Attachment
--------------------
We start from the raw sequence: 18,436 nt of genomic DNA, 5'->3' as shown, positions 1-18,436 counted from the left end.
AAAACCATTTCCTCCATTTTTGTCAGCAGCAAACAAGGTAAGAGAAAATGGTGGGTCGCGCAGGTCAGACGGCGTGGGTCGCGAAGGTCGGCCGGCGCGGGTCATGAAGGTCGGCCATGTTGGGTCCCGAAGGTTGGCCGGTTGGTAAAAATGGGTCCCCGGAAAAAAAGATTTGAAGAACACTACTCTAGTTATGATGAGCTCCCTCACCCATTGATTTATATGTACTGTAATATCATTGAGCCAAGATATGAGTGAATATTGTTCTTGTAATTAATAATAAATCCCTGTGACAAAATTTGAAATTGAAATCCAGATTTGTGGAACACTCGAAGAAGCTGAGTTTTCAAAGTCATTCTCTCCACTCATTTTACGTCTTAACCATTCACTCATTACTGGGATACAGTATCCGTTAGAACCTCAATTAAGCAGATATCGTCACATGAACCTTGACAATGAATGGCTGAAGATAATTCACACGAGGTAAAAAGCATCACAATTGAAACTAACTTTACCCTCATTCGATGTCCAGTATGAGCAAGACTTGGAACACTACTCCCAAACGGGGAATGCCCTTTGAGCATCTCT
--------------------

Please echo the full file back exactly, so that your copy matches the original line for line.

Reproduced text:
We start from the raw sequence: 18,436 nt of genomic DNA, 5'->3' as shown, positions 1-18,436 counted from the left end.
AAAACCATTTCCTCCATTTTTGTCAGCAGCAAACAAGGTAAGAGAAAATGGTGGGTCGCGCAGGTCAGACGGCGTGGGTCGCGAAGGTCGGCCGGCGCGGGTCATGAAGGTCGGCCATGTTGGGTCCCGAAGGTTGGCCGGTTGGTAAAAATGGGTCCCCGGAAAAAAAGATTTGAAGAACACTACTCTAGTTATGATGAGCTCCCTCACCCATTGATTTATATGTACTGTAATATCATTGAGCCAAGATATGAGTGAATATTGTTCTTGTAATTAATAATAAATCCCTGTGACAAAATTTGAAATTGAAATCCAGATTTGTGGAACACTCGAAGAAGCTGAGTTTTCAAAGTCATTCTCTCCACTCATTTTACGTCTTAACCATTCACTCATTACTGGGATACAGTATCCGTTAGAACCTCAATTAAGCAGATATCGTCACATGAACCTTGACAATGAATGGCTGAAGATAATTCACACGAGGTAAAAAGCATCACAATTGAAACTAACTTTACCCTCATTCGATGTCCAGTATGAGCAAGACTTGGAACACTACTCCCAAACGGGGAATGCCCTTTGAGCATCTCT